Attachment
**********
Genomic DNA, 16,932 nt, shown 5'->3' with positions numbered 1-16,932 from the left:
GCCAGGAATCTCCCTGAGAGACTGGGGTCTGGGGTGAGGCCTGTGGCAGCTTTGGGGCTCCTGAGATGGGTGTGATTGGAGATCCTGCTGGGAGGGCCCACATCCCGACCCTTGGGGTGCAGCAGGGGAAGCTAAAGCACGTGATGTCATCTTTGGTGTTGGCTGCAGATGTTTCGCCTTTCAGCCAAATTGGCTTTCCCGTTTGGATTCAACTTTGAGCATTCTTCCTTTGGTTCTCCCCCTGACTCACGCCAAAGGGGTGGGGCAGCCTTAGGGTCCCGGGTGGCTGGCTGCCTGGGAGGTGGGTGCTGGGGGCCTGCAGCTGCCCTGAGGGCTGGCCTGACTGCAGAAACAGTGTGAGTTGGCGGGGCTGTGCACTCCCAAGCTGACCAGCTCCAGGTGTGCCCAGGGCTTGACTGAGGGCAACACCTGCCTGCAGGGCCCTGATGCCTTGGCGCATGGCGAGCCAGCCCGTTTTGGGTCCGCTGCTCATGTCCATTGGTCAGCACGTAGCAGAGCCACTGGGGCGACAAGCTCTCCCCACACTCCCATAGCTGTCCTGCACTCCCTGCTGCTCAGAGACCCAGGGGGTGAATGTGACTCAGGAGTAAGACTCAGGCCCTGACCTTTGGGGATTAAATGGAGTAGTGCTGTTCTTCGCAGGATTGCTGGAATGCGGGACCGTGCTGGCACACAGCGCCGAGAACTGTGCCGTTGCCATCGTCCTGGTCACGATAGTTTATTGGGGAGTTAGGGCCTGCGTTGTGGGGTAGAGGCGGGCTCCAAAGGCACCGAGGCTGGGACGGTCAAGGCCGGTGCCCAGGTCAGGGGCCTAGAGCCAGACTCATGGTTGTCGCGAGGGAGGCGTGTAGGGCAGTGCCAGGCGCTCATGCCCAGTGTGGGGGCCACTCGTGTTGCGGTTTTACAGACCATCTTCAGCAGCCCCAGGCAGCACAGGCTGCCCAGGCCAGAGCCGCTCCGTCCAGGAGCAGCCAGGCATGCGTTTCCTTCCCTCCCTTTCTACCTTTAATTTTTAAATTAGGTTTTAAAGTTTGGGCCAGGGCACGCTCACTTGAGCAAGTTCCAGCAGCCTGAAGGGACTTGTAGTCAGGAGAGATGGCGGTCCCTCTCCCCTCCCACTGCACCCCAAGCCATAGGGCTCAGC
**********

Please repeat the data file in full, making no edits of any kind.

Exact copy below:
Genomic DNA, 16,932 nt, shown 5'->3' with positions numbered 1-16,932 from the left:
GCCAGGAATCTCCCTGAGAGACTGGGGTCTGGGGTGAGGCCTGTGGCAGCTTTGGGGCTCCTGAGATGGGTGTGATTGGAGATCCTGCTGGGAGGGCCCACATCCCGACCCTTGGGGTGCAGCAGGGGAAGCTAAAGCACGTGATGTCATCTTTGGTGTTGGCTGCAGATGTTTCGCCTTTCAGCCAAATTGGCTTTCCCGTTTGGATTCAACTTTGAGCATTCTTCCTTTGGTTCTCCCCCTGACTCACGCCAAAGGGGTGGGGCAGCCTTAGGGTCCCGGGTGGCTGGCTGCCTGGGAGGTGGGTGCTGGGGGCCTGCAGCTGCCCTGAGGGCTGGCCTGACTGCAGAAACAGTGTGAGTTGGCGGGGCTGTGCACTCCCAAGCTGACCAGCTCCAGGTGTGCCCAGGGCTTGACTGAGGGCAACACCTGCCTGCAGGGCCCTGATGCCTTGGCGCATGGCGAGCCAGCCCGTTTTGGGTCCGCTGCTCATGTCCATTGGTCAGCACGTAGCAGAGCCACTGGGGCGACAAGCTCTCCCCACACTCCCATAGCTGTCCTGCACTCCCTGCTGCTCAGAGACCCAGGGGGTGAATGTGACTCAGGAGTAAGACTCAGGCCCTGACCTTTGGGGATTAAATGGAGTAGTGCTGTTCTTCGCAGGATTGCTGGAATGCGGGACCGTGCTGGCACACAGCGCCGAGAACTGTGCCGTTGCCATCGTCCTGGTCACGATAGTTTATTGGGGAGTTAGGGCCTGCGTTGTGGGGTAGAGGCGGGCTCCAAAGGCACCGAGGCTGGGACGGTCAAGGCCGGTGCCCAGGTCAGGGGCCTAGAGCCAGACTCATGGTTGTCGCGAGGGAGGCGTGTAGGGCAGTGCCAGGCGCTCATGCCCAGTGTGGGGGCCACTCGTGTTGCGGTTTTACAGACCATCTTCAGCAGCCCCAGGCAGCACAGGCTGCCCAGGCCAGAGCCGCTCCGTCCAGGAGCAGCCAGGCATGCGTTTCCTTCCCTCCCTTTCTACCTTTAATTTTTAAATTAGGTTTTAAAGTTTGGGCCAGGGCACGCTCACTTGAGCAAGTTCCAGCAGCCTGAAGGGACTTGTAGTCAGGAGAGATGGCGGTCCCTCTCCCCTCCCACTGCACCCCAAGCCATAGGGCTCAGC